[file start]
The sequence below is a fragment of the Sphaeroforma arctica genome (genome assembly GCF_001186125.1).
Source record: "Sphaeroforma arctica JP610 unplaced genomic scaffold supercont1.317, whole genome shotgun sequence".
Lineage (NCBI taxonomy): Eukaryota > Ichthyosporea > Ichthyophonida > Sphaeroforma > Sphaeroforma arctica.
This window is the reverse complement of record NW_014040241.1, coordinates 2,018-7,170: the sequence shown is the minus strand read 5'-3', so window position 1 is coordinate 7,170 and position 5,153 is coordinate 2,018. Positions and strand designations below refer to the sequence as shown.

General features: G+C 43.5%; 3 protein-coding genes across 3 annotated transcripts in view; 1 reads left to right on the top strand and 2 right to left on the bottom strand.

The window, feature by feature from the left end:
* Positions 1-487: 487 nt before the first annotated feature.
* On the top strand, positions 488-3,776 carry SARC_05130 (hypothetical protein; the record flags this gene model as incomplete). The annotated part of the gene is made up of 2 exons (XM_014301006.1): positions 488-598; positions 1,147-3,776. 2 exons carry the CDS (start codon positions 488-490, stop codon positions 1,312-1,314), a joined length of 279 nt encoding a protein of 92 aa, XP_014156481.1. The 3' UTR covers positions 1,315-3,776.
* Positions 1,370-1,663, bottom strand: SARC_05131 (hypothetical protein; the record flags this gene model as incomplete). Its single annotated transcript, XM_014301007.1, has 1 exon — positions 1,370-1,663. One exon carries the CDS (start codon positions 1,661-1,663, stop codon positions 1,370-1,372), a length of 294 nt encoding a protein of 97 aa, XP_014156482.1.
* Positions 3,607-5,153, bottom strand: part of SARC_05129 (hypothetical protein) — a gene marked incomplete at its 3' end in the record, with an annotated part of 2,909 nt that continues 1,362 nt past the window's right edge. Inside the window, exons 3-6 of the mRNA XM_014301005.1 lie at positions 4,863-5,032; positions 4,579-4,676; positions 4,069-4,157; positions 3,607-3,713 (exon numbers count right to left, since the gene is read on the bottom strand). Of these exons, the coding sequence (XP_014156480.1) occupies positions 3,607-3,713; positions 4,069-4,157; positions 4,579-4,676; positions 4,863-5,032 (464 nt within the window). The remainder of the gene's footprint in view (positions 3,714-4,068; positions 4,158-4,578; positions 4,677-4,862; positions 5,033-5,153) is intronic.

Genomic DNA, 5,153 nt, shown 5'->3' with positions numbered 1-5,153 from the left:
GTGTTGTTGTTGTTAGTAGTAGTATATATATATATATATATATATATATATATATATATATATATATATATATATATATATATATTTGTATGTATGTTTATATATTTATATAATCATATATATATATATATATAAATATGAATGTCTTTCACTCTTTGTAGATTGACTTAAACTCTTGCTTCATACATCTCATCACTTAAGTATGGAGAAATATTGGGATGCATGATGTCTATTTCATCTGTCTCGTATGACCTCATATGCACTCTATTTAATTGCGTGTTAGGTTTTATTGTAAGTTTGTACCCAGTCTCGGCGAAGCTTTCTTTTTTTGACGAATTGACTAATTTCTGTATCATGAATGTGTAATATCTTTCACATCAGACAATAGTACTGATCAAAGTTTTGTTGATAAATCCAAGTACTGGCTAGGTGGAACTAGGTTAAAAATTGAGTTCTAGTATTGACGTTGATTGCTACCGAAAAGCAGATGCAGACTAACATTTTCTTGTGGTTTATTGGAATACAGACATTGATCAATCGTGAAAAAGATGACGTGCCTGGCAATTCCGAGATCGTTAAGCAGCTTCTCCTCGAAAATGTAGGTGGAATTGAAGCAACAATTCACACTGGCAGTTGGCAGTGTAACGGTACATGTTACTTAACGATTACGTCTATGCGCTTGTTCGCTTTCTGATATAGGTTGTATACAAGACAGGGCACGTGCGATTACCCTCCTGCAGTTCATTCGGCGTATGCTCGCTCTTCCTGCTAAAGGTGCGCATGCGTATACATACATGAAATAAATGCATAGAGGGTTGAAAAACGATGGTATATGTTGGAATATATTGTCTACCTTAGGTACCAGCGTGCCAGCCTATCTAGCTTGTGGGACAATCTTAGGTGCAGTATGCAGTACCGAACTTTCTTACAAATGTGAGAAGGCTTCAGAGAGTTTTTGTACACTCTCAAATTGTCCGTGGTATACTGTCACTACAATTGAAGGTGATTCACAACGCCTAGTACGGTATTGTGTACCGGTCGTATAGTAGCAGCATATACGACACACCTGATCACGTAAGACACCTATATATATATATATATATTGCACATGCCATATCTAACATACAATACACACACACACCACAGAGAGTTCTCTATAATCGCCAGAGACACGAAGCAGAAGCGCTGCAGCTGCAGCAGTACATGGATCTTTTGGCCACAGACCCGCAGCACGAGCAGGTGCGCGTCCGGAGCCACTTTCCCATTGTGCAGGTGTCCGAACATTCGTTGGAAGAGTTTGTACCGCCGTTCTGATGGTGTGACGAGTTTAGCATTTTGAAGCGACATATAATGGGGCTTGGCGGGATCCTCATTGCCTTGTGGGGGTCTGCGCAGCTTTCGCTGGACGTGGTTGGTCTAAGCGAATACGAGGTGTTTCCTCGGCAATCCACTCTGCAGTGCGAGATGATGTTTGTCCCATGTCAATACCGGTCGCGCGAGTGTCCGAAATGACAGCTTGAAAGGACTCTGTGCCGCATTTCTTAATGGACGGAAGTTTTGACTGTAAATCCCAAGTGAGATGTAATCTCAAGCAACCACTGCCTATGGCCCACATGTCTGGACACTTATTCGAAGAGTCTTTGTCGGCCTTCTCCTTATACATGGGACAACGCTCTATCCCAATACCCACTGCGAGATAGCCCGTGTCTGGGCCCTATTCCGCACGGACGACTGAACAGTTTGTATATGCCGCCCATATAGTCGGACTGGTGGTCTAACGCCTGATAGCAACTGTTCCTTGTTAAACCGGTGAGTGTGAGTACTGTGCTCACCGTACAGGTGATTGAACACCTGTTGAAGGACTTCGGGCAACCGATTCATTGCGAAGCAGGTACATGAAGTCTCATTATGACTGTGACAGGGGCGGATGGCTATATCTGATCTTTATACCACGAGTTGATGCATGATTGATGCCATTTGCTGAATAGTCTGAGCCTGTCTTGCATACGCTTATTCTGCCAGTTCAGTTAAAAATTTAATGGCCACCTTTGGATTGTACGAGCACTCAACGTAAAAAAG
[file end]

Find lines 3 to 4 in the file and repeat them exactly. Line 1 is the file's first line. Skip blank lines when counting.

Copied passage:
Lineage (NCBI taxonomy): Eukaryota > Ichthyosporea > Ichthyophonida > Sphaeroforma > Sphaeroforma arctica.
This window is the reverse complement of record NW_014040241.1, coordinates 2,018-7,170: the sequence shown is the minus strand read 5'-3', so window position 1 is coordinate 7,170 and position 5,153 is coordinate 2,018. Positions and strand designations below refer to the sequence as shown.